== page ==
Writing an outline From the table we presented in Part 1, we mentioned that a PS normally utilizes various presentation techniques ranging from simple narratives to more creative approaches. With this in mind, you must first decide what type of approach you will employ and draft an outline based on this. For the two common types of discourse, Narration and Exposition, here are two suggested outlines: Sample Outline A: Chronological Narration or Exposition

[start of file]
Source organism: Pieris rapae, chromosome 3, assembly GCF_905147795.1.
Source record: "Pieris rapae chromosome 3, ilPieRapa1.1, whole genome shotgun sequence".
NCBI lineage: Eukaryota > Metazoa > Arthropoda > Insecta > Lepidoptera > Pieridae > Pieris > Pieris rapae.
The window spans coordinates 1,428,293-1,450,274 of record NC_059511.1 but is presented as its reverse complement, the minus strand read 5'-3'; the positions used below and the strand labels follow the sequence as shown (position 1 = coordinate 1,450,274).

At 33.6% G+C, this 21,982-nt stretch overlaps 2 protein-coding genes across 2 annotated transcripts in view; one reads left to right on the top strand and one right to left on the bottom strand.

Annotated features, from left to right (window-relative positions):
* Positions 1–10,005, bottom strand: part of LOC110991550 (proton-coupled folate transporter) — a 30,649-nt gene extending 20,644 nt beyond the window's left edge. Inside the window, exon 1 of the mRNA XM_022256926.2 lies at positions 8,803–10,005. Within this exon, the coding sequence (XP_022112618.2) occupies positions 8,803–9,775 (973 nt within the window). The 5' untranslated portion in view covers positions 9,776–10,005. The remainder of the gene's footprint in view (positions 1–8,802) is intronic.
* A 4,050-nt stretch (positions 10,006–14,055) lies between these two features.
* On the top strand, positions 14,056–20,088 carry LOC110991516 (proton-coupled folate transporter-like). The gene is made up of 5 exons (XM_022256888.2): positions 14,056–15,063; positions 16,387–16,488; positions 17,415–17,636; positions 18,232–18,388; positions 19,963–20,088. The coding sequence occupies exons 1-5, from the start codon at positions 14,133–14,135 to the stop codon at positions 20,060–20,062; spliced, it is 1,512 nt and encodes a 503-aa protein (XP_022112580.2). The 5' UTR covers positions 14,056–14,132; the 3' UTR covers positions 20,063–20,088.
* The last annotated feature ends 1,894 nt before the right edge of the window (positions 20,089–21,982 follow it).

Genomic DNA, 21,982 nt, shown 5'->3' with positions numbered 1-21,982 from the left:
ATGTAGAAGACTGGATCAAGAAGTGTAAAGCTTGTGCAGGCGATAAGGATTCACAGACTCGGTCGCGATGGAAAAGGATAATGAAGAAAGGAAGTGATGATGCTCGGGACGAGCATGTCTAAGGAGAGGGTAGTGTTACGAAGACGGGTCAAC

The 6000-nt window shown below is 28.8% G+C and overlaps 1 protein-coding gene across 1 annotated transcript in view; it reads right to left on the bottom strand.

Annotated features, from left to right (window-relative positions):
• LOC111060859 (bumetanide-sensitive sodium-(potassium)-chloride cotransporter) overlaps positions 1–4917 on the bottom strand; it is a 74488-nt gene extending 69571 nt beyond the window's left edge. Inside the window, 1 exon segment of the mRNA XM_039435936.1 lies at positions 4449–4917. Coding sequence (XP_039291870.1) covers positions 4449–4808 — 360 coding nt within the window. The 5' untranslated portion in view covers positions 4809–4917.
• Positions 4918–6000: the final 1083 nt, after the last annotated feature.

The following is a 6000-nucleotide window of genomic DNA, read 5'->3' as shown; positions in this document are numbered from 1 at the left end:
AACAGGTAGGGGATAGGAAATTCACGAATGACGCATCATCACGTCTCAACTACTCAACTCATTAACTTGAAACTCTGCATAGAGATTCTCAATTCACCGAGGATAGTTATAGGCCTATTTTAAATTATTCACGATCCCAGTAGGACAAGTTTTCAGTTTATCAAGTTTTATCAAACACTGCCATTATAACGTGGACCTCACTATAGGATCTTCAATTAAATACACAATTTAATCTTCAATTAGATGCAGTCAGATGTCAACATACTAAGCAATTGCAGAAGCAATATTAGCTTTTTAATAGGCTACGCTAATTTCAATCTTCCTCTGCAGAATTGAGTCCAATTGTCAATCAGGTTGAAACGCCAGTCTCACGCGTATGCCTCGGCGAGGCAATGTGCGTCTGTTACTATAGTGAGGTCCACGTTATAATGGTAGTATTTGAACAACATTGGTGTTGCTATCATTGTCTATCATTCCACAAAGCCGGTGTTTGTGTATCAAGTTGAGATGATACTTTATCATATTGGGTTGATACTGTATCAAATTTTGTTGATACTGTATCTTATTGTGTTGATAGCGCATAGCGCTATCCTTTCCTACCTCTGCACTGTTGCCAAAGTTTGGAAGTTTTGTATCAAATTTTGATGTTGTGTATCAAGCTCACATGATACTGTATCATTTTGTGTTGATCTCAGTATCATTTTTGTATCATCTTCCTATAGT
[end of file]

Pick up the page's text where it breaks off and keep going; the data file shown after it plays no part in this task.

6. REVISE, REVISE, REVISE. Have another person (several persons) critique your work. Use fellow students, trusted professors, your parents or significant other _ anyone who will read your statement closely and give you constructive advice. You, yourself, should read your statement out loud; the ear will hear errors (sentence fragments, grammatical missteps) the eye misses. Be aware of unconscious mistakes, like starting every sentence with the work "I", using cliches (example: saying you want to be a doctor to "help people"), or over_stating or exaggerating accomplishments or emotions. Once satisfied, put the statement down, do not over_write it and drain it of all intensity and enthusiasm. Lastly, think on this. Your personal statement is your opportunity to tell your "story" and a window into your humanity _ ultimately, that is what makes it engaging and memorable to the schools you are applying to.